Oil Prices Jump 2% as US Recession Fears Wane
By Adedapo Adesanya
Oil prices rose over 2 per cent on Monday as recession fears in the United States eased, resulting in Brent crude adding $1.71 or 2.3 per cent to trade at $77.01 and the US West Texas Intermediate (WTI) crude growing by $1.82 or 2.6 per cent to $73.16.
Brent had finished last week with a decline of about 5 per cent, while US crude plunged by 7 per cent even after Friday’s rebound. Both benchmarks were down for three weeks in a row for the first time since November.
However, the new week brought a boost as a healthy jobs report for April in the US helped oil to climb, even though it indicated that the labour market strength could see the Federal Reserve keep interest rates higher for longer.
The US Labor Department’s closely watched employment report on Friday also showed the unemployment rate falling back to a 53-year low of 3.4 per cent, easing concerns about an imminent economic recession.
Meanwhile, banking concerns have plagued the market recently after the collapse of three major US regional banks in recent months.
Also supporting oil prices was the declaration of a state of emergency over the weekend by Canada in response to wildfires that have displaced nearly 30,000 people and prompted energy producers to shut in at least 185,000 barrels of oil equivalent per day, about 2 per cent of the North American country’s output.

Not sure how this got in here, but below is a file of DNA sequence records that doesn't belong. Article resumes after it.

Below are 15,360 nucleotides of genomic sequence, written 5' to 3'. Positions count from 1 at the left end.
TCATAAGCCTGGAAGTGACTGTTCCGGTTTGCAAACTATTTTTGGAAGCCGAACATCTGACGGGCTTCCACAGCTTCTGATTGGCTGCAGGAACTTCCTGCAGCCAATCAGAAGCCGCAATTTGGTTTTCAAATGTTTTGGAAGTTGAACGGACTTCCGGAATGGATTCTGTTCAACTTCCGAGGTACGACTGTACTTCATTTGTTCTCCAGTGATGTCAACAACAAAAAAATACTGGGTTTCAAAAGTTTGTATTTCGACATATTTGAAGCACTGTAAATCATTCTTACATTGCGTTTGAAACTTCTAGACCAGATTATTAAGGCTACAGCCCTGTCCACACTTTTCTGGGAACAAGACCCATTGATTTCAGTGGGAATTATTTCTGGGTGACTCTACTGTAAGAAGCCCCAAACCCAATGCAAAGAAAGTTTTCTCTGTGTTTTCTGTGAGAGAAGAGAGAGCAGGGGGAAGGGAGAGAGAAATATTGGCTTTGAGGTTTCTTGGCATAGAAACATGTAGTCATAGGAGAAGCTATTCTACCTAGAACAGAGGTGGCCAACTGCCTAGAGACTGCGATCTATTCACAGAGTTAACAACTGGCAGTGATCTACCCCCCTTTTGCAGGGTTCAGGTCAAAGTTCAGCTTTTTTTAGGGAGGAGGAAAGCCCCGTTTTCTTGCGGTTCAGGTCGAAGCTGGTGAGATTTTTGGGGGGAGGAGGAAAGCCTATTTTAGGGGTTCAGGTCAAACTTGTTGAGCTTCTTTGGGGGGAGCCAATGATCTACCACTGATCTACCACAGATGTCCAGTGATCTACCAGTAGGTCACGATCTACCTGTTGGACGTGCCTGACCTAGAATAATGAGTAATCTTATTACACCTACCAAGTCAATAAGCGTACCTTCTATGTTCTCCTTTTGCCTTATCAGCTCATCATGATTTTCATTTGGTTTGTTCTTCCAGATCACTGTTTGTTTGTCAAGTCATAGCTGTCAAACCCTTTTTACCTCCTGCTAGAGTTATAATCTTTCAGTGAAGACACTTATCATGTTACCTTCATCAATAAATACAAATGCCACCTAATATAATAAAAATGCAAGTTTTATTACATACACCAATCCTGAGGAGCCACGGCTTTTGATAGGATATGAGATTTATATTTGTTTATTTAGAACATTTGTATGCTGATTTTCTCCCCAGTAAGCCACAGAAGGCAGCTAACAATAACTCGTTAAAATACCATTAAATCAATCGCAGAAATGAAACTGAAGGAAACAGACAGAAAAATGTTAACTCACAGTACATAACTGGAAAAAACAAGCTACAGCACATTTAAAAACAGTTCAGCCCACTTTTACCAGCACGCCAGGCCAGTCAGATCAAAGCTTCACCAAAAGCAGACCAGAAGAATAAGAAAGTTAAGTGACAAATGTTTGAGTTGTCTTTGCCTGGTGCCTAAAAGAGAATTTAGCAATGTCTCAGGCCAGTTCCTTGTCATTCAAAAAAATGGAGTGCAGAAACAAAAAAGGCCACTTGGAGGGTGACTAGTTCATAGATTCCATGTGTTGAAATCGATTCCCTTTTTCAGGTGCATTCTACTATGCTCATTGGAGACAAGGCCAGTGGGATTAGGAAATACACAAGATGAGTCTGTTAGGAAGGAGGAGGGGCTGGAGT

Canada is the world’s fourth-largest crude producer, and about 80 per cent of its oil comes from Alberta.
The market is also working around voluntary output cuts by some members of the Organisation of the Petroleum Exporting Countries and allies, together called OPEC+, which began this month.
The group will hold its next meeting on June 4, and before that, it will release its monthly oil market report on Thursday (May 11), which will provide an updated reading on the demand and supply outlook.
Some analysts continue to be concerned about future oil demand based on what is viewed as a deteriorating growth outlook.
But over the weekend, Goldman Sachs labelled the recent oil sell-off as “overblown” in the face of a strong demand outlook, noting that production cuts from OPEC+ were putting further pressure on supply.